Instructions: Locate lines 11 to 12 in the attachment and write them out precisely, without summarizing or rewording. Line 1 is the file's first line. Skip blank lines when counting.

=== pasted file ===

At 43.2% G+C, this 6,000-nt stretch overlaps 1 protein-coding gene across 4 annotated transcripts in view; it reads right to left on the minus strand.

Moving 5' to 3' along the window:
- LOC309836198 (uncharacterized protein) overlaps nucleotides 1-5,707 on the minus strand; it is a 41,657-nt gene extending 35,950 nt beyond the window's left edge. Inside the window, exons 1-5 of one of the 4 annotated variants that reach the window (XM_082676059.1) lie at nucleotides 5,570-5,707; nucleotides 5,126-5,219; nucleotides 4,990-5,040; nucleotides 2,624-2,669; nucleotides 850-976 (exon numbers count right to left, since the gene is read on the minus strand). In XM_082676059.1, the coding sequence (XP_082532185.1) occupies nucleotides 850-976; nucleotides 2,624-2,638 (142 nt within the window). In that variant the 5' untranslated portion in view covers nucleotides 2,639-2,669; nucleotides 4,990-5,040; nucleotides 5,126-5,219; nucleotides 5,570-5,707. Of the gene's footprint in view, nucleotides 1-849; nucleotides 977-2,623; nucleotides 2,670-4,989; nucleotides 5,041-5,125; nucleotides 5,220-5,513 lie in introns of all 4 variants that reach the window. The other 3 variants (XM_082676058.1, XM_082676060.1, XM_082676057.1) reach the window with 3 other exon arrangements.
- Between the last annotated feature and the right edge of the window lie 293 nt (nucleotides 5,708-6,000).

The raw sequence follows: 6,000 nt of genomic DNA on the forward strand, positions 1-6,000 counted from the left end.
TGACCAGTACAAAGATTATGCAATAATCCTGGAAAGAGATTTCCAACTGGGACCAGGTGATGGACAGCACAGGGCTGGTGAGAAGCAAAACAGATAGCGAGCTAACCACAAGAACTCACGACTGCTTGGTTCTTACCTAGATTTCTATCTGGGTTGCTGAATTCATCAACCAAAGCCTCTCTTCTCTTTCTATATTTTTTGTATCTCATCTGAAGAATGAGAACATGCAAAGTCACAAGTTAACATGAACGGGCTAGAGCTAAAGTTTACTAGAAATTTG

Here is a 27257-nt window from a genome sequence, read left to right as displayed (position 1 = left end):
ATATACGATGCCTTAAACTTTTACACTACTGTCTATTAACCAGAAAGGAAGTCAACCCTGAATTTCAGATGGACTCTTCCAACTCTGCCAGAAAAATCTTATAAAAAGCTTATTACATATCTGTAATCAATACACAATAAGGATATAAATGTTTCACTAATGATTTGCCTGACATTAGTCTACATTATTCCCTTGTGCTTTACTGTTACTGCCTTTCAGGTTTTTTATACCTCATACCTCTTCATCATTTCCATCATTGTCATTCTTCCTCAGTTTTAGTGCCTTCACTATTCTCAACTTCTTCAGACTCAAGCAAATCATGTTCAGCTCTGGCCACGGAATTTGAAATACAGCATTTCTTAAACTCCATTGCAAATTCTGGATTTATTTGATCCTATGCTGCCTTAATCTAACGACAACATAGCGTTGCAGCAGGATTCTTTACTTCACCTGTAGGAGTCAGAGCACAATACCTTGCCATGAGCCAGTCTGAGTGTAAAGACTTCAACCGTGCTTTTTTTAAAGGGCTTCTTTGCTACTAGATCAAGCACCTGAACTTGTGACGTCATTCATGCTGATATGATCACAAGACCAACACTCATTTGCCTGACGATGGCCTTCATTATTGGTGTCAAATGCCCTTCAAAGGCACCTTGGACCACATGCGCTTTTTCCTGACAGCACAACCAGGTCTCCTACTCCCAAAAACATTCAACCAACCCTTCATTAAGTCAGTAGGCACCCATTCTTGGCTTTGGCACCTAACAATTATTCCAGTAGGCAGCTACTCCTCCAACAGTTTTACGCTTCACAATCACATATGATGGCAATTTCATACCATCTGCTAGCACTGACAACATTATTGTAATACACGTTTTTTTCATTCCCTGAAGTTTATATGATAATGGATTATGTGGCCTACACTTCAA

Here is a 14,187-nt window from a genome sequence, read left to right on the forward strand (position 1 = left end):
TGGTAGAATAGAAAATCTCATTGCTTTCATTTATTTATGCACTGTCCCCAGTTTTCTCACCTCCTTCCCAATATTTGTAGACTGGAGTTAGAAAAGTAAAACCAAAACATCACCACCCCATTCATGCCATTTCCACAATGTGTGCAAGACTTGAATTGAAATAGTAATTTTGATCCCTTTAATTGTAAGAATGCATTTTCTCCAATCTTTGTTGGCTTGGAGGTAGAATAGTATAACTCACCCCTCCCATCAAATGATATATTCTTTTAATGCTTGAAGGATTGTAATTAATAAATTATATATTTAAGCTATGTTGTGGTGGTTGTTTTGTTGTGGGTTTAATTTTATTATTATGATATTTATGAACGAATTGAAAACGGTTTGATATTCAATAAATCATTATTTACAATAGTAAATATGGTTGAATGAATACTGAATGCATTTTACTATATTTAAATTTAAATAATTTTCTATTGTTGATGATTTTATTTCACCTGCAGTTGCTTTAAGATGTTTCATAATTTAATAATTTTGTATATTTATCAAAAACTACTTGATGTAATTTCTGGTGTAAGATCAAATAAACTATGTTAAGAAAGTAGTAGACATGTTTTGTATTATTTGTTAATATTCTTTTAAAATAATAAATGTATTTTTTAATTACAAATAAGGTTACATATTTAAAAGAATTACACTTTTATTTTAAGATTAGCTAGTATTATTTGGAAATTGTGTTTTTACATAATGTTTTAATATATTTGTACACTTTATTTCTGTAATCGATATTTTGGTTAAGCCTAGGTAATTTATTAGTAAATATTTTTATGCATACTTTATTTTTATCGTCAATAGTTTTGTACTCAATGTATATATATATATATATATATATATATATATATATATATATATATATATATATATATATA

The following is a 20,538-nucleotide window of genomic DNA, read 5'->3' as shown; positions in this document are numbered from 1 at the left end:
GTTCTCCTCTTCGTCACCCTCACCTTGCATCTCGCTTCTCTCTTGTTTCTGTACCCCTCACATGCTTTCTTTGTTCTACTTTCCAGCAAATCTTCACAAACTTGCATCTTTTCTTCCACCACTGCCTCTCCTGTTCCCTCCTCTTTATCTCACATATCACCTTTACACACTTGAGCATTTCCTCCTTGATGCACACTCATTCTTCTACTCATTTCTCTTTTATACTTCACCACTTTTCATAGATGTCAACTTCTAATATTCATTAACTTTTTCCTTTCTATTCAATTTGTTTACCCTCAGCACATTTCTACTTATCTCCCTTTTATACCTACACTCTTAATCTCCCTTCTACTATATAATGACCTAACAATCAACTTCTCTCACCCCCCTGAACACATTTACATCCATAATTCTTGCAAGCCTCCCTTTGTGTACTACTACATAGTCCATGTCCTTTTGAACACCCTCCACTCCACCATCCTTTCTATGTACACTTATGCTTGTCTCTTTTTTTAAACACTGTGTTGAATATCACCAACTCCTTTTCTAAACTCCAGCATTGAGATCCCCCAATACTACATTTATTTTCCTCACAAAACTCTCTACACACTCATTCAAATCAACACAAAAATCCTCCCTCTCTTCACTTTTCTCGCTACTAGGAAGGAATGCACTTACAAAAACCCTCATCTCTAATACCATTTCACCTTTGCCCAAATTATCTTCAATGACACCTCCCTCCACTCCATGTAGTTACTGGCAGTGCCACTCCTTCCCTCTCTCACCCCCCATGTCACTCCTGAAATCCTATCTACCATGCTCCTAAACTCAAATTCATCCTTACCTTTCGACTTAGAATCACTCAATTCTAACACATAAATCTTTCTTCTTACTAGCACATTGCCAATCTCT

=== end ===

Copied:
The following is a 20,538-nucleotide window of genomic DNA, read 5'->3' as shown; positions in this document are numbered from 1 at the left end:
GTTCTCCTCTTCGTCACCCTCACCTTGCATCTCGCTTCTCTCTTGTTTCTGTACCCCTCACATGCTTTCTTTGTTCTACTTTCCAGCAAATCTTCACAAACTTGCATCTTTTCTTCCACCACTGCCTCTCCTGTTCCCTCCTCTTTATCTCACATATCACCTTTACACACTTGAGCATTTCCTCCTTGATGCACACTCATTCTTCTACTCATTTCTCTTTTATACTTCACCACTTTTCATAGATGTCAACTTCTAATATTCATTAACTTTTTCCTTTCTATTCAATTTGTTTACCCTCAGCACATTTCTACTTATCTCCCTTTTATACCTACACTCTTAATCTCCCTTCTACTATATAATGACCTAACAATCAACTTCTCTCACCCCCCTGAACACATTTACATCCATAATTCTTGCAAGCCTCCCTTTGTGTACTACTACATAGTCCATGTCCTTTTGAACACCCTCCACTCCACCATCCTTTCTATGTACACTTATGCTTGTCTCTTTTTTTAAACACTGTGTTGAATATCACCAACTCCTTTTCTAAACTCCAGCATTGAGATCCCCCAATACTACATTTATTTTCCTCACAAAACTCTCTACACACTCATTCAAATCAACACAAAAATCCTCCCTCTCTTCACTTTTCTCGCTACTAGGAAGGAATGCACTTACAAAAACCCTCATCTCTAATACCATTTCACCTTTGCCCAAATTATCTTCAATGACACCTCCCTCCACTCCATGTAGTTACTGGCAGTGCCACTCCTTCCCTCTCTCACCCCCCATGTCACTCCTGAAATCCTATCTACCATGCTCCTAAACTCAAATTCATCCTTACCTTTCGACTTAGAATCACTCAATTCTAACACATAAATCTTTCTTCTTACTAGCACATTGCCAATCTCT